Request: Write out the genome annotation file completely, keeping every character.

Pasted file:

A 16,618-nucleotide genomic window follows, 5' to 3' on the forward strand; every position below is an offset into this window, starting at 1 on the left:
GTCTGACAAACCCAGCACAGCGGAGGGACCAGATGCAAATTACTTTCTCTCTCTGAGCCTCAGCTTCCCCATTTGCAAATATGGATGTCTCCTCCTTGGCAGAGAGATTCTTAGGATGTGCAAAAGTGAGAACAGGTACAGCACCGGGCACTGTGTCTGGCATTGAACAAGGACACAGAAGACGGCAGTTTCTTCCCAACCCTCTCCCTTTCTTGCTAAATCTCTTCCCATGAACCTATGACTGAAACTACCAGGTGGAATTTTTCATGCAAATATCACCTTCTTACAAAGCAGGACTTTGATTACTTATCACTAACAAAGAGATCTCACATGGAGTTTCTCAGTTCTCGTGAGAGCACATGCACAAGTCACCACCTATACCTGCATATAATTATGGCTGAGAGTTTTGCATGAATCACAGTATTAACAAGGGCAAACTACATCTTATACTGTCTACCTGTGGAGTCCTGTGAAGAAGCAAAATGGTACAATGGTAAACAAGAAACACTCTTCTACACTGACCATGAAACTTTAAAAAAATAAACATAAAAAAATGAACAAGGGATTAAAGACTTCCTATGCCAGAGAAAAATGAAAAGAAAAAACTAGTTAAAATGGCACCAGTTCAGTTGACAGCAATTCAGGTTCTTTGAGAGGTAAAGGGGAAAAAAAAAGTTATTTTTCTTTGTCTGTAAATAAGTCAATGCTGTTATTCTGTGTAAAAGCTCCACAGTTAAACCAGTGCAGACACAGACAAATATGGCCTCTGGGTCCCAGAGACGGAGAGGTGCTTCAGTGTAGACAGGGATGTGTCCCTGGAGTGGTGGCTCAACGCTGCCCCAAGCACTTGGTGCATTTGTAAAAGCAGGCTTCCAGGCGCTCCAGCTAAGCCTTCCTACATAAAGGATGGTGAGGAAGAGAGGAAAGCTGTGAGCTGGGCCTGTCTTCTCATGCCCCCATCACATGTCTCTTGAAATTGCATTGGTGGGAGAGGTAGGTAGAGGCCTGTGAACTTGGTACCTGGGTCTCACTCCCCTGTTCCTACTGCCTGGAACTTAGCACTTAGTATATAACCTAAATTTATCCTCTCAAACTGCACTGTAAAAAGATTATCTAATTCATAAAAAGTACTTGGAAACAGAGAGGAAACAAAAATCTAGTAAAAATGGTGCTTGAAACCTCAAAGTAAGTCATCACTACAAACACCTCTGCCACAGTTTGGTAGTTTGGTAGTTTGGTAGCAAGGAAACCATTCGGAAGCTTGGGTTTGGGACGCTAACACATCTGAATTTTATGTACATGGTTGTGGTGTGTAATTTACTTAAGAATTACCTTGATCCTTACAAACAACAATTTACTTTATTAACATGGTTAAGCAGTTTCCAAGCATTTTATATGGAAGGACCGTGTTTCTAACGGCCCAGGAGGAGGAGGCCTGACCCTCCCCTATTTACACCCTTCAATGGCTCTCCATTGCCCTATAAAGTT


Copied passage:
A 16,618-nucleotide genomic window follows, 5' to 3' on the forward strand; every position below is an offset into this window, starting at 1 on the left:
GTCTGACAAACCCAGCACAGCGGAGGGACCAGATGCAAATTACTTTCTCTCTCTGAGCCTCAGCTTCCCCATTTGCAAATATGGATGTCTCCTCCTTGGCAGAGAGATTCTTAGGATGTGCAAAAGTGAGAACAGGTACAGCACCGGGCACTGTGTCTGGCATTGAACAAGGACACAGAAGACGGCAGTTTCTTCCCAACCCTCTCCCTTTCTTGCTAAATCTCTTCCCATGAACCTATGACTGAAACTACCAGGTGGAATTTTTCATGCAAATATCACCTTCTTACAAAGCAGGACTTTGATTACTTATCACTAACAAAGAGATCTCACATGGAGTTTCTCAGTTCTCGTGAGAGCACATGCACAAGTCACCACCTATACCTGCATATAATTATGGCTGAGAGTTTTGCATGAATCACAGTATTAACAAGGGCAAACTACATCTTATACTGTCTACCTGTGGAGTCCTGTGAAGAAGCAAAATGGTACAATGGTAAACAAGAAACACTCTTCTACACTGACCATGAAACTTTAAAAAAATAAACATAAAAAAATGAACAAGGGATTAAAGACTTCCTATGCCAGAGAAAAATGAAAAGAAAAAACTAGTTAAAATGGCACCAGTTCAGTTGACAGCAATTCAGGTTCTTTGAGAGGTAAAGGGGAAAAAAAAAGTTATTTTTCTTTGTCTGTAAATAAGTCAATGCTGTTATTCTGTGTAAAAGCTCCACAGTTAAACCAGTGCAGACACAGACAAATATGGCCTCTGGGTCCCAGAGACGGAGAGGTGCTTCAGTGTAGACAGGGATGTGTCCCTGGAGTGGTGGCTCAACGCTGCCCCAAGCACTTGGTGCATTTGTAAAAGCAGGCTTCCAGGCGCTCCAGCTAAGCCTTCCTACATAAAGGATGGTGAGGAAGAGAGGAAAGCTGTGAGCTGGGCCTGTCTTCTCATGCCCCCATCACATGTCTCTTGAAATTGCATTGGTGGGAGAGGTAGGTAGAGGCCTGTGAACTTGGTACCTGGGTCTCACTCCCCTGTTCCTACTGCCTGGAACTTAGCACTTAGTATATAACCTAAATTTATCCTCTCAAACTGCACTGTAAAAAGATTATCTAATTCATAAAAAGTACTTGGAAACAGAGAGGAAACAAAAATCTAGTAAAAATGGTGCTTGAAACCTCAAAGTAAGTCATCACTACAAACACCTCTGCCACAGTTTGGTAGTTTGGTAGTTTGGTAGCAAGGAAACCATTCGGAAGCTTGGGTTTGGGACGCTAACACATCTGAATTTTATGTACATGGTTGTGGTGTGTAATTTACTTAAGAATTACCTTGATCCTTACAAACAACAATTTACTTTATTAACATGGTTAAGCAGTTTCCAAGCATTTTATATGGAAGGACCGTGTTTCTAACGGCCCAGGAGGAGGAGGCCTGACCCTCCCCTATTTACACCCTTCAATGGCTCTCCATTGCCCTATAAAGTT